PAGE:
Microsoft Pure Pink phone caught in wild; firmware leak tips specs & more

Hardly has the dust settled on the Microsoft Pink Verizon leak, when along come live – if blurry – shots of one of the handsets themselves.  You're looking at the device codenamed Pure, a touchscreen slider with a full QWERTY keyboard and – according to a leak of the firmware – a 480 x 320 display.  The firmware also confirms the Verizon launch, together with traces of of Zune, as well as Facebook, Twitter, Yahoo! and Windows Live.

It also confirms that the Turtle has a 320 x 240 display, and that there are alternative codenames – Pride and Lion – for the Turtle and Pure CDMA versions respectively.  There's also what's believed to be a social networking center, called The Loop, and the whole thing is based on Windows CE albeit heavily hidden with a distinctive UI that borrows from the Zune and Windows Phone 7.  Says the source of the firmware leak:

"Everything is programed in .NET a lot like 7 is. It does not say it inside the files where I have seen, but It is coded in XAMl and is in the structure that CE 7 is supposed to be structured, it is my belief that it will be based off CE 7, and it will have a lot of tie in to Windows Live as well."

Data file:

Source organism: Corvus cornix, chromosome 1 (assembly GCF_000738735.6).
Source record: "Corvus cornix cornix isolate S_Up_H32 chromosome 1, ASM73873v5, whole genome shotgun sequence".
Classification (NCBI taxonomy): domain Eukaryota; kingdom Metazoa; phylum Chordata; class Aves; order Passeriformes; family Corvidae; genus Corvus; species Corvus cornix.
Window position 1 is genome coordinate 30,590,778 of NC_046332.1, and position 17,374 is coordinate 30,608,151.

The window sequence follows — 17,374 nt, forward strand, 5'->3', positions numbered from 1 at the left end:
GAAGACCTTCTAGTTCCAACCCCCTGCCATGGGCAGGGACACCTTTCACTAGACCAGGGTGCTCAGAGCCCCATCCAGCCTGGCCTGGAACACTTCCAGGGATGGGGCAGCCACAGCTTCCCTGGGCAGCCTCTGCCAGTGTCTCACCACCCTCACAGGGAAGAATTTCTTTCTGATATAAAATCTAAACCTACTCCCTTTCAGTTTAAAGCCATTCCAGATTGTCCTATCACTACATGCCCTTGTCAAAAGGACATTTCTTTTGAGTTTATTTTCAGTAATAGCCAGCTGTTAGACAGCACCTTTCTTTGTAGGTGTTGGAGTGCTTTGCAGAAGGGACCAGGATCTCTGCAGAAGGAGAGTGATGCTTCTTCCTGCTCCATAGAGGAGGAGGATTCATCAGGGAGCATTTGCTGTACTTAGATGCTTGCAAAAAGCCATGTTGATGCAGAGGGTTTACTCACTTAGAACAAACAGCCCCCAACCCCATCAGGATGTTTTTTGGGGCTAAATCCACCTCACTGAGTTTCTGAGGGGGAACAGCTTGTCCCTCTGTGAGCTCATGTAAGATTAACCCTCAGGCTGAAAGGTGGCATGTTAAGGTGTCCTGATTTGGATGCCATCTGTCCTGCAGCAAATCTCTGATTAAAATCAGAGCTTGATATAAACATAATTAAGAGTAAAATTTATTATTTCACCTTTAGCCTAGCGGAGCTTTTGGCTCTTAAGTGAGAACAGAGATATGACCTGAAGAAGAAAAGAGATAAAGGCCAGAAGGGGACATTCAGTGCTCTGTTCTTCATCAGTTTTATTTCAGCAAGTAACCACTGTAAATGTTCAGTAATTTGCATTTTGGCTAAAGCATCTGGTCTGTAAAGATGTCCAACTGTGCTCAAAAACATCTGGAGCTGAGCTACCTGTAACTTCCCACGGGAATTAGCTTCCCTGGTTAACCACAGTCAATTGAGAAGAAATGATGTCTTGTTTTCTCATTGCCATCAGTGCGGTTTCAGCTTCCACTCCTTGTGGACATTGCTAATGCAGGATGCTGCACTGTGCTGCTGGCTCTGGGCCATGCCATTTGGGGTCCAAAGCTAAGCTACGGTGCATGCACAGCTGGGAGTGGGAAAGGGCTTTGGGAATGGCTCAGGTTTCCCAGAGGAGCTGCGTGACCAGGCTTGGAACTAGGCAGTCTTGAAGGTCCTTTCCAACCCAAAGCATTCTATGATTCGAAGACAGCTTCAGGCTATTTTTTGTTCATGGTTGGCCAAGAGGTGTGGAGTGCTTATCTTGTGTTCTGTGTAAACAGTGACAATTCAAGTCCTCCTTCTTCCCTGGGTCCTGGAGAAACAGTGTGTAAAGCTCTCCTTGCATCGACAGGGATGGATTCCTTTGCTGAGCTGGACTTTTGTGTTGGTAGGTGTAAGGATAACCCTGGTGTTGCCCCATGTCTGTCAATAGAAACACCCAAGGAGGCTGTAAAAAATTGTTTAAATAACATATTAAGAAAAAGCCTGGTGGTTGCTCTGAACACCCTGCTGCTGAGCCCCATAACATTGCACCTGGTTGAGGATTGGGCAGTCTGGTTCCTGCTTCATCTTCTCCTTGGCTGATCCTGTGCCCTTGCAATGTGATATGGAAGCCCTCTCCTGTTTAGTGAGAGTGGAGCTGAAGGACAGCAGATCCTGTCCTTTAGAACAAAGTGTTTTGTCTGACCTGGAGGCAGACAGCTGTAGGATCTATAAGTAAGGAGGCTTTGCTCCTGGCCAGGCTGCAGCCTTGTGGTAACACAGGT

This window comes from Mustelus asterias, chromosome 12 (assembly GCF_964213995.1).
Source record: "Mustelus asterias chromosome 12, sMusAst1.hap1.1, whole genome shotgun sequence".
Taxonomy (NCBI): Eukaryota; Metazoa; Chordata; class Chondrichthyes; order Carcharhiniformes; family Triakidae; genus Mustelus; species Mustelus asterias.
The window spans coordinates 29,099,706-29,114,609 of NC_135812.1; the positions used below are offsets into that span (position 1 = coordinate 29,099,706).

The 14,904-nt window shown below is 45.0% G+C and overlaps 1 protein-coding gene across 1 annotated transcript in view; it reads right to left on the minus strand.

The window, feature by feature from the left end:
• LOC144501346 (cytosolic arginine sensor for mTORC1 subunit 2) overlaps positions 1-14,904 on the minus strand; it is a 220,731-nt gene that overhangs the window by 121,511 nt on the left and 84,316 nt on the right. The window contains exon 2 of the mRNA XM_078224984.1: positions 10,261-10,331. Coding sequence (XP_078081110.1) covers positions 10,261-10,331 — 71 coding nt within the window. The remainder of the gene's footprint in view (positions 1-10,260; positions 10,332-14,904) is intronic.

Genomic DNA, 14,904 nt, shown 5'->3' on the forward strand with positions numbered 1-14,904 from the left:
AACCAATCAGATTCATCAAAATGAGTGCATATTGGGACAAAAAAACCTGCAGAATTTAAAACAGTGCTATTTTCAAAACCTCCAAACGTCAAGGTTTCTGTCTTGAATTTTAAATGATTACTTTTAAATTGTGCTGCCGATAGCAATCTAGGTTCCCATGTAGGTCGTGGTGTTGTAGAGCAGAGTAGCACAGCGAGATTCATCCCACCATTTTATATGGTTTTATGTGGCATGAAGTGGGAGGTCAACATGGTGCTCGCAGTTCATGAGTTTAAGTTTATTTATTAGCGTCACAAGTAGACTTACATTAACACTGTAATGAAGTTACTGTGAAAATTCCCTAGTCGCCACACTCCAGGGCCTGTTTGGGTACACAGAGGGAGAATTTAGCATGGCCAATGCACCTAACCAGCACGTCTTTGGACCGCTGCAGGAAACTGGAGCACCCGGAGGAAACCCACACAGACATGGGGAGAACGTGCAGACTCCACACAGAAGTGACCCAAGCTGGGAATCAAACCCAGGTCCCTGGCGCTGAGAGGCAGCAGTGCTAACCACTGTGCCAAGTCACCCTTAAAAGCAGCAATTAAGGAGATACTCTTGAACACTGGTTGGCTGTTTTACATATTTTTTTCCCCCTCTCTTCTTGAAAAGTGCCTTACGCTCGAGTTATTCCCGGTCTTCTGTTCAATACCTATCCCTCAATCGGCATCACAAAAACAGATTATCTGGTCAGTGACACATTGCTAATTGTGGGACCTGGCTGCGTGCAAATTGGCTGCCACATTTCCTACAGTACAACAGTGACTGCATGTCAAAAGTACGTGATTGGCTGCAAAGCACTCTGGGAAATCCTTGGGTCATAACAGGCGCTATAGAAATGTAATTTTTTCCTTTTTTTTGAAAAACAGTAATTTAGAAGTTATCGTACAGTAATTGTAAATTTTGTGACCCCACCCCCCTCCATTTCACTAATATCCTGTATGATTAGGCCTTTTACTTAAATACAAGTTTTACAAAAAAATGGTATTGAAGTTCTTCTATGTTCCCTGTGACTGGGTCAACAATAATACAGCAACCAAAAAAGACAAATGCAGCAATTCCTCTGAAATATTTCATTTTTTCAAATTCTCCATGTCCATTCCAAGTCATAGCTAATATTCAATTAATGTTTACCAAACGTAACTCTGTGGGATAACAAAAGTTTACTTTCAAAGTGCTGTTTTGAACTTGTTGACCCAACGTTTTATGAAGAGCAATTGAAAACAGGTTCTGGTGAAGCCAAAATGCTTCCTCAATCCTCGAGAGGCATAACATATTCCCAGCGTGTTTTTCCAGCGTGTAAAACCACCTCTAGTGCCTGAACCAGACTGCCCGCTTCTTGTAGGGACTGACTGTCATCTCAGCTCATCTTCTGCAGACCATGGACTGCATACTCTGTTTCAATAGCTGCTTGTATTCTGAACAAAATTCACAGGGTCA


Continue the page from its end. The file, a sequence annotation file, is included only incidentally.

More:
Gizmodo's tipster reports that the device was "intuitive, 'better than Android,' and decorated with Windows Phone 7-style animations throughout," though that's based on a few seconds use.  They also saw an app store, though currently empty of titles.  Meanwhile over at Twitter, user Conflipper apparently also has some firmware access of their own, and has released a few shots of the UI – including the dialer and PIN screen – together with a photo from the Pure's camera.

No release date has been leaked for the Pure, but the assumption is that it'll land at around the same time as the Turtle, at the end of April 2010.  Microsoft were tipped to be preparing the Pink platform as a replacement to the Sidekick, and it certainly looks like that's what these devices are turning out to be: social networking-heavy media phones with an emphasis on usability rather than the sort of enterprise functionality you'd get on Windows Phone 7.

[via Windows-Phone]